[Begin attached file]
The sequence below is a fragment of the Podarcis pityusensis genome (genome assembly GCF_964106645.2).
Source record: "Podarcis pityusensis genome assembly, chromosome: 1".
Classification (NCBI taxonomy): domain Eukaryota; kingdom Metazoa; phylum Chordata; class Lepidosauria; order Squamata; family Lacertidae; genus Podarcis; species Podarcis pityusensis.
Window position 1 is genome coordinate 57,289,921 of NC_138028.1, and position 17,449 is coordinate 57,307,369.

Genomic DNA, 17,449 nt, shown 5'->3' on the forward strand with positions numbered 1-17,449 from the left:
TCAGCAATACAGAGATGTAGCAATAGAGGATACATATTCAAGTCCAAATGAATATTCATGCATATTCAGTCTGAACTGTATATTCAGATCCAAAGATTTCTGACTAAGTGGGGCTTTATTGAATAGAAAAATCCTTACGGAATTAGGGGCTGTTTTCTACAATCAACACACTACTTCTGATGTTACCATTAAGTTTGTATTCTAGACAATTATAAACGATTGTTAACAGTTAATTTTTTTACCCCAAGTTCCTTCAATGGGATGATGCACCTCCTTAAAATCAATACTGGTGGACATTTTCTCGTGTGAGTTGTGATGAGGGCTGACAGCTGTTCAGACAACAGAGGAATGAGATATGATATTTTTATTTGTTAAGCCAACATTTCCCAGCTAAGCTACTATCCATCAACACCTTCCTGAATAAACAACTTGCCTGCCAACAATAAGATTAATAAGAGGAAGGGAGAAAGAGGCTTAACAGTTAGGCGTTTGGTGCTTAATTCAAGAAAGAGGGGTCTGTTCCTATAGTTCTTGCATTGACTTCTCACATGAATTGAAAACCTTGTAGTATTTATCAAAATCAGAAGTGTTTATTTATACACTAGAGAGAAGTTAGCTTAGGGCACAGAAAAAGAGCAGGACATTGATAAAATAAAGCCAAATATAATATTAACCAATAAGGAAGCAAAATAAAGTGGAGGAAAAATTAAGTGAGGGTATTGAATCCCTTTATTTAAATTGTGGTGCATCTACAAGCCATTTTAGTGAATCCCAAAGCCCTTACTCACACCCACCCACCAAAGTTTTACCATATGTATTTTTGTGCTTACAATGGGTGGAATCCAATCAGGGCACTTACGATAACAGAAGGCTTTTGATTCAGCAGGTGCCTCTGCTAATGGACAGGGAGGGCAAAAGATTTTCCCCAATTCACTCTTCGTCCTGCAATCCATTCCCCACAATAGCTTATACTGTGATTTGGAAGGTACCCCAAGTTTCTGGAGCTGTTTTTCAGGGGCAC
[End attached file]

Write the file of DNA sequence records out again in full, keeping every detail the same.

The sequence below is a fragment of the Podarcis pityusensis genome (genome assembly GCF_964106645.2).
Source record: "Podarcis pityusensis genome assembly, chromosome: 1".
Classification (NCBI taxonomy): domain Eukaryota; kingdom Metazoa; phylum Chordata; class Lepidosauria; order Squamata; family Lacertidae; genus Podarcis; species Podarcis pityusensis.
Window position 1 is genome coordinate 57,289,921 of NC_138028.1, and position 17,449 is coordinate 57,307,369.

Genomic DNA, 17,449 nt, shown 5'->3' on the forward strand with positions numbered 1-17,449 from the left:
TCAGCAATACAGAGATGTAGCAATAGAGGATACATATTCAAGTCCAAATGAATATTCATGCATATTCAGTCTGAACTGTATATTCAGATCCAAAGATTTCTGACTAAGTGGGGCTTTATTGAATAGAAAAATCCTTACGGAATTAGGGGCTGTTTTCTACAATCAACACACTACTTCTGATGTTACCATTAAGTTTGTATTCTAGACAATTATAAACGATTGTTAACAGTTAATTTTTTTACCCCAAGTTCCTTCAATGGGATGATGCACCTCCTTAAAATCAATACTGGTGGACATTTTCTCGTGTGAGTTGTGATGAGGGCTGACAGCTGTTCAGACAACAGAGGAATGAGATATGATATTTTTATTTGTTAAGCCAACATTTCCCAGCTAAGCTACTATCCATCAACACCTTCCTGAATAAACAACTTGCCTGCCAACAATAAGATTAATAAGAGGAAGGGAGAAAGAGGCTTAACAGTTAGGCGTTTGGTGCTTAATTCAAGAAAGAGGGGTCTGTTCCTATAGTTCTTGCATTGACTTCTCACATGAATTGAAAACCTTGTAGTATTTATCAAAATCAGAAGTGTTTATTTATACACTAGAGAGAAGTTAGCTTAGGGCACAGAAAAAGAGCAGGACATTGATAAAATAAAGCCAAATATAATATTAACCAATAAGGAAGCAAAATAAAGTGGAGGAAAAATTAAGTGAGGGTATTGAATCCCTTTATTTAAATTGTGGTGCATCTACAAGCCATTTTAGTGAATCCCAAAGCCCTTACTCACACCCACCCACCAAAGTTTTACCATATGTATTTTTGTGCTTACAATGGGTGGAATCCAATCAGGGCACTTACGATAACAGAAGGCTTTTGATTCAGCAGGTGCCTCTGCTAATGGACAGGGAGGGCAAAAGATTTTCCCCAATTCACTCTTCGTCCTGCAATCCATTCCCCACAATAGCTTATACTGTGATTTGGAAGGTACCCCAAGTTTCTGGAGCTGTTTTTCAGGGGCAC